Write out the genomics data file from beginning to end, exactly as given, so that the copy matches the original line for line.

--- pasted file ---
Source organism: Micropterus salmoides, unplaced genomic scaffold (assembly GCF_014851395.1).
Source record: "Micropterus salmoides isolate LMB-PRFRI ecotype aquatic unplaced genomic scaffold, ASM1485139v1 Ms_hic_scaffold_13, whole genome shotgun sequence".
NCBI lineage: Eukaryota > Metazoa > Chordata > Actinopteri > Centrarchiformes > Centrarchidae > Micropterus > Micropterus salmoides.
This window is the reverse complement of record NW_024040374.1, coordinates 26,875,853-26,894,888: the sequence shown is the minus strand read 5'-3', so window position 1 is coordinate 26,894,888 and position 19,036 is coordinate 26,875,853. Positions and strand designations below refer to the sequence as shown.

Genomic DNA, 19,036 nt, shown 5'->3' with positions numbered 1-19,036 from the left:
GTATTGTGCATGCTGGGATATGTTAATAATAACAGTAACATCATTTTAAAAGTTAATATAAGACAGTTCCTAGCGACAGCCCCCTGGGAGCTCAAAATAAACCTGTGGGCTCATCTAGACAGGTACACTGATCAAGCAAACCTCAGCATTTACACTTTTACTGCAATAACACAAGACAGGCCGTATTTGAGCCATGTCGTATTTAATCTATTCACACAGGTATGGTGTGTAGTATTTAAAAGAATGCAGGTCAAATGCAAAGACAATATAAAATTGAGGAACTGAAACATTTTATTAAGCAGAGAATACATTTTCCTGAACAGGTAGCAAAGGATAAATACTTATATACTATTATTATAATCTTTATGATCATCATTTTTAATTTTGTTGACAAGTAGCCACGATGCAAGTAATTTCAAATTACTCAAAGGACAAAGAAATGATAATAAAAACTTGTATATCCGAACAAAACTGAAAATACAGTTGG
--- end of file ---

Source organism: Micropterus salmoides, unplaced genomic scaffold (assembly GCF_014851395.1).
Source record: "Micropterus salmoides isolate LMB-PRFRI ecotype aquatic unplaced genomic scaffold, ASM1485139v1 Ms_hic_scaffold_13, whole genome shotgun sequence".
NCBI lineage: Eukaryota > Metazoa > Chordata > Actinopteri > Centrarchiformes > Centrarchidae > Micropterus > Micropterus salmoides.
This window is the reverse complement of record NW_024040374.1, coordinates 26,875,853-26,894,888: the sequence shown is the minus strand read 5'-3', so window position 1 is coordinate 26,894,888 and position 19,036 is coordinate 26,875,853. Positions and strand designations below refer to the sequence as shown.

Genomic DNA, 19,036 nt, shown 5'->3' with positions numbered 1-19,036 from the left:
GTATTGTGCATGCTGGGATATGTTAATAATAACAGTAACATCATTTTAAAAGTTAATATAAGACAGTTCCTAGCGACAGCCCCCTGGGAGCTCAAAATAAACCTGTGGGCTCATCTAGACAGGTACACTGATCAAGCAAACCTCAGCATTTACACTTTTACTGCAATAACACAAGACAGGCCGTATTTGAGCCATGTCGTATTTAATCTATTCACACAGGTATGGTGTGTAGTATTTAAAAGAATGCAGGTCAAATGCAAAGACAATATAAAATTGAGGAACTGAAACATTTTATTAAGCAGAGAATACATTTTCCTGAACAGGTAGCAAAGGATAAATACTTATATACTATTATTATAATCTTTATGATCATCATTTTTAATTTTGTTGACAAGTAGCCACGATGCAAGTAATTTCAAATTACTCAAAGGACAAAGAAATGATAATAAAAACTTGTATATCCGAACAAAACTGAAAATACAGTTGG